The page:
Mark 7:21 f. ΔΙΑΛΟΓΙΣΜΟῚ ΟἹ ΚΑΚΟΊ] is specialized by all that follows, which therefore is to be taken as the thoughts actually presenting themselves, as the prava consilia realized.

The following catalogue betrays later enrichment when compared with that of Matthew, and there is not manifest any principium dividendi beyond the fact that (with the exception of ἀσέλγεια, excess, especially unchaste excess; see on Romans 13:13; Galatians 5:19) matters approximately homogeneous are placed together.

πονηρίαι] malignities, ill-wills, Romans 1:29; Ephesians 4:31; Colossians 3:8.

ὀφθαλμὸς πονηρ.] an envious eye, as at Matthew 20:15.

ἈΦΡΟΣΎΝΗ] unreason, morally irrational conduct, Wis 12:23. Foolishness of moral practice. Comp. on Ephesians 5:17; Beck, Seelenl. p. 63 (its opposite is σωφροσύνη), not merely in loquendo, to which, moreover, ὑπερηφανία (arrogance) is arbitrarily limited (in opposition to Luther’s gloss; Fritzsche also, and de Wette, and many others).

Mark 7:23. As of all good, so also of all evil, the heart is the inmost lifeseat. See Delitzsch, Psych, p. 250.

[106] The contents of ver. 19, very appropriate as they are for popular argument in the way of naive sensuous representation, are unfairly criticised by Baur, krit. Unters. p. 554, and Markusev. p. 55, as awkward and unsuitable; and in this view Köstlin, p. 326, agrees with him.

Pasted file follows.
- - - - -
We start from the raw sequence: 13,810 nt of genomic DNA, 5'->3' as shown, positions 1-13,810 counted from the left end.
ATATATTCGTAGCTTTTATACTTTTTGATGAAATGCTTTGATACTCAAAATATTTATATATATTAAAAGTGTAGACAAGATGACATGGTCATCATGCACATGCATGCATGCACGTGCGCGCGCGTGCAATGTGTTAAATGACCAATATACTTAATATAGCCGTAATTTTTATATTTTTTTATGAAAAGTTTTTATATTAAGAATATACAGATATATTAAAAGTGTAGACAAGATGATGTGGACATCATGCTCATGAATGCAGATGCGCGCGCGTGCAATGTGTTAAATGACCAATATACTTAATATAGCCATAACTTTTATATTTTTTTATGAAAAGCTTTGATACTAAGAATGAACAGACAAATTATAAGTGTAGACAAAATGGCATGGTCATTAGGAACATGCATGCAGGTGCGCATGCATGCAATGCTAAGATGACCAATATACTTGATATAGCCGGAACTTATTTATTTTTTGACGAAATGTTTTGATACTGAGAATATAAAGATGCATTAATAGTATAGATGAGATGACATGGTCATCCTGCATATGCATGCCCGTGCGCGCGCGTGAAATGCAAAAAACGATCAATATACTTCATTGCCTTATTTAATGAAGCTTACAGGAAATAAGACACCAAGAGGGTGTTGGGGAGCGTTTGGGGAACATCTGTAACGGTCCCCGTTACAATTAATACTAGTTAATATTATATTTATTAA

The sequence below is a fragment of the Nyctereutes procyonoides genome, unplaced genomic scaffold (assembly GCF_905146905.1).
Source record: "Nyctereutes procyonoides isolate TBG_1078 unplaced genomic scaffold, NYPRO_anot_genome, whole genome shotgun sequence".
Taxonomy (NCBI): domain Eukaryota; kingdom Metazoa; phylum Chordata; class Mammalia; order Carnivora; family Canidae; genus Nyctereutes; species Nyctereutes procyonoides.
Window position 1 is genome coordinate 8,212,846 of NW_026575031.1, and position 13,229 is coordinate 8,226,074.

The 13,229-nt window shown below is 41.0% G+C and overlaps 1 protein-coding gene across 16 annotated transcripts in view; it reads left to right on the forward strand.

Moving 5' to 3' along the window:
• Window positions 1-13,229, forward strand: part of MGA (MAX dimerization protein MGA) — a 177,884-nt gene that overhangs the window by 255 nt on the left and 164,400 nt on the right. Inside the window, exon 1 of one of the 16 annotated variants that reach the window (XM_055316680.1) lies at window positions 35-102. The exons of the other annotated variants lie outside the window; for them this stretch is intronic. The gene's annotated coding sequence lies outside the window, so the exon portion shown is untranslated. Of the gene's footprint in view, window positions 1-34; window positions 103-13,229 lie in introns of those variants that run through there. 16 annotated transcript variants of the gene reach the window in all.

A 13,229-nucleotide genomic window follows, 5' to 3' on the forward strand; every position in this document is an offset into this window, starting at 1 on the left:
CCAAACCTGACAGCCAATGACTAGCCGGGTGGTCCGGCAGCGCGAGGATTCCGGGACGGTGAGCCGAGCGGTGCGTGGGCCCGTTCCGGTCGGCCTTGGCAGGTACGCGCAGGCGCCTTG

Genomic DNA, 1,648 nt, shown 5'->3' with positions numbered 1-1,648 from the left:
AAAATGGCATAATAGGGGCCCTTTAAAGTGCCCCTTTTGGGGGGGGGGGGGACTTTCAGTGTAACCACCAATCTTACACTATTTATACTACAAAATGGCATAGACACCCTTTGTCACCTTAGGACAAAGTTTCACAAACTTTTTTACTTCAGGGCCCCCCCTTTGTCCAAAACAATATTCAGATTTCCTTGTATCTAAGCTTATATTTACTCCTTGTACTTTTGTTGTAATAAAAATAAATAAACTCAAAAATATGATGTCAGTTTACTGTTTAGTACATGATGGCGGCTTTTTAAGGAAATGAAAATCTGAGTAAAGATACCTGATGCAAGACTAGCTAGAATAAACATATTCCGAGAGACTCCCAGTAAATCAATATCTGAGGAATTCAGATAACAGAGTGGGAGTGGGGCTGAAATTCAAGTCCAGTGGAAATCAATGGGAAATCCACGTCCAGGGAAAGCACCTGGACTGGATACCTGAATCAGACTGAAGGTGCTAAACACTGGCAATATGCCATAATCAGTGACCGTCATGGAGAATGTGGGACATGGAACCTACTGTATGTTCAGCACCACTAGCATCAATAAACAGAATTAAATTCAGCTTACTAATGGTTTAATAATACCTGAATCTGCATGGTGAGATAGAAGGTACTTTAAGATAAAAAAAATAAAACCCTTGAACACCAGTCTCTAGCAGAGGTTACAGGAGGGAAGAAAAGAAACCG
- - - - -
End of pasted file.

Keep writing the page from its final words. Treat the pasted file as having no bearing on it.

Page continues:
Mark 7:17-23. Conversation with the disciples.—εἰς οἶκον ἀπὸ τοῦ ὄχλου = alone, apart from the crowd, at home, wherever the home, Proverbs tem., might be. Whatever was said or done in public became habitually a subject of conversation between Jesus and the Twelve, and therefore of course this remarkable saying.

17. his disciples] From St Matthew we learn that the questioner was St Peter (Matthew 15:15). As in the walking on the water, so here, he modestly suppresses himself in the Gospel which was written under his eye.

the parable] They regarded the words uttered in the hearing of the mixed multitude, and which deeply offended the Pharisees (Matthew 15:12), as a parable, or “dark saying.” See note above, Mark 4:2.

Verse 17. - Our Lord, having proclaimed this great principle to the multitude in the presence of their teachers, the scribes and Pharisees, returned into the house (the true reading is here εἰς οϊκον, without the article). It means, of course, the house where he was lodging. And then his disciples asked of him the parable. St. Matthew (Matthew 15:15) says that the question was put to him by St. Peter speaking in the name of the other disciples - another instance of the reserve main-rained in this Gospel with reference to this apostle. Mark 7:17The disciples

Matthew says Peter. There is no discrepancy. Peter spoke for the band.